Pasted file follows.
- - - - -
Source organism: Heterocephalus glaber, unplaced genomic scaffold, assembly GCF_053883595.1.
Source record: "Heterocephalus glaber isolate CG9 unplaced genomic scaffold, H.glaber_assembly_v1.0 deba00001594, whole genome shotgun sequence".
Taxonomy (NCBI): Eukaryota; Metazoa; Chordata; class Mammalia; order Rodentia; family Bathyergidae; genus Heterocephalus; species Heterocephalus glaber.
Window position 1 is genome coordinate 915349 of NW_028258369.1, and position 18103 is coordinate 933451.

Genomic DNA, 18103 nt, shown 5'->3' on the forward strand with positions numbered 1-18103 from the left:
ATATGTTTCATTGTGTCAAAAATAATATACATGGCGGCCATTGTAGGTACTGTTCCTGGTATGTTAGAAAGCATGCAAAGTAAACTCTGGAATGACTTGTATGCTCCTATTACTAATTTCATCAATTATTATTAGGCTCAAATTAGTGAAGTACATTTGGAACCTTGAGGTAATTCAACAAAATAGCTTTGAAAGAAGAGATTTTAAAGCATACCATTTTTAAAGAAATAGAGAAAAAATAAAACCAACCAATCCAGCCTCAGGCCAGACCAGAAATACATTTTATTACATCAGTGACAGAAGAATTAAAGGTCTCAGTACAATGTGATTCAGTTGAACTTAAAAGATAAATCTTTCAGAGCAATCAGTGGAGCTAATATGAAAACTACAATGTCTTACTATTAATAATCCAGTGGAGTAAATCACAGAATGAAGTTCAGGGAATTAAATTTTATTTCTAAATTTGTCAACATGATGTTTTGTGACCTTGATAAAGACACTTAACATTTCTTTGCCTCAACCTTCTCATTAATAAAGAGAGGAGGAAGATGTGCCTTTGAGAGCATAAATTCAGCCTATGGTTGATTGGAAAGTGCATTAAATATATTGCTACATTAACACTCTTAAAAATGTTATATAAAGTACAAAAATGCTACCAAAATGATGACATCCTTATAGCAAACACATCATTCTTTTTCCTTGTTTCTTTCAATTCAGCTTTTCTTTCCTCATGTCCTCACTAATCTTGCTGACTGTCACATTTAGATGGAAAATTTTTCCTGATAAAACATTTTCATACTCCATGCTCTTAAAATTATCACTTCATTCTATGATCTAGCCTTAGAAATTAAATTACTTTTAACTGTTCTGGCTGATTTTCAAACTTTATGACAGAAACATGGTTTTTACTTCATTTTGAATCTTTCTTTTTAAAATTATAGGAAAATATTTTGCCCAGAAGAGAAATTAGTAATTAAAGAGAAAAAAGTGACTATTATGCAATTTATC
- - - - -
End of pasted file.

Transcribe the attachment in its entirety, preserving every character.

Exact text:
Source organism: Heterocephalus glaber, unplaced genomic scaffold, assembly GCF_053883595.1.
Source record: "Heterocephalus glaber isolate CG9 unplaced genomic scaffold, H.glaber_assembly_v1.0 deba00001594, whole genome shotgun sequence".
Taxonomy (NCBI): Eukaryota; Metazoa; Chordata; class Mammalia; order Rodentia; family Bathyergidae; genus Heterocephalus; species Heterocephalus glaber.
Window position 1 is genome coordinate 915349 of NW_028258369.1, and position 18103 is coordinate 933451.

Genomic DNA, 18103 nt, shown 5'->3' on the forward strand with positions numbered 1-18103 from the left:
ATATGTTTCATTGTGTCAAAAATAATATACATGGCGGCCATTGTAGGTACTGTTCCTGGTATGTTAGAAAGCATGCAAAGTAAACTCTGGAATGACTTGTATGCTCCTATTACTAATTTCATCAATTATTATTAGGCTCAAATTAGTGAAGTACATTTGGAACCTTGAGGTAATTCAACAAAATAGCTTTGAAAGAAGAGATTTTAAAGCATACCATTTTTAAAGAAATAGAGAAAAAATAAAACCAACCAATCCAGCCTCAGGCCAGACCAGAAATACATTTTATTACATCAGTGACAGAAGAATTAAAGGTCTCAGTACAATGTGATTCAGTTGAACTTAAAAGATAAATCTTTCAGAGCAATCAGTGGAGCTAATATGAAAACTACAATGTCTTACTATTAATAATCCAGTGGAGTAAATCACAGAATGAAGTTCAGGGAATTAAATTTTATTTCTAAATTTGTCAACATGATGTTTTGTGACCTTGATAAAGACACTTAACATTTCTTTGCCTCAACCTTCTCATTAATAAAGAGAGGAGGAAGATGTGCCTTTGAGAGCATAAATTCAGCCTATGGTTGATTGGAAAGTGCATTAAATATATTGCTACATTAACACTCTTAAAAATGTTATATAAAGTACAAAAATGCTACCAAAATGATGACATCCTTATAGCAAACACATCATTCTTTTTCCTTGTTTCTTTCAATTCAGCTTTTCTTTCCTCATGTCCTCACTAATCTTGCTGACTGTCACATTTAGATGGAAAATTTTTCCTGATAAAACATTTTCATACTCCATGCTCTTAAAATTATCACTTCATTCTATGATCTAGCCTTAGAAATTAAATTACTTTTAACTGTTCTGGCTGATTTTCAAACTTTATGACAGAAACATGGTTTTTACTTCATTTTGAATCTTTCTTTTTAAAATTATAGGAAAATATTTTGCCCAGAAGAGAAATTAGTAATTAAAGAGAAAAAAGTGACTATTATGCAATTTATC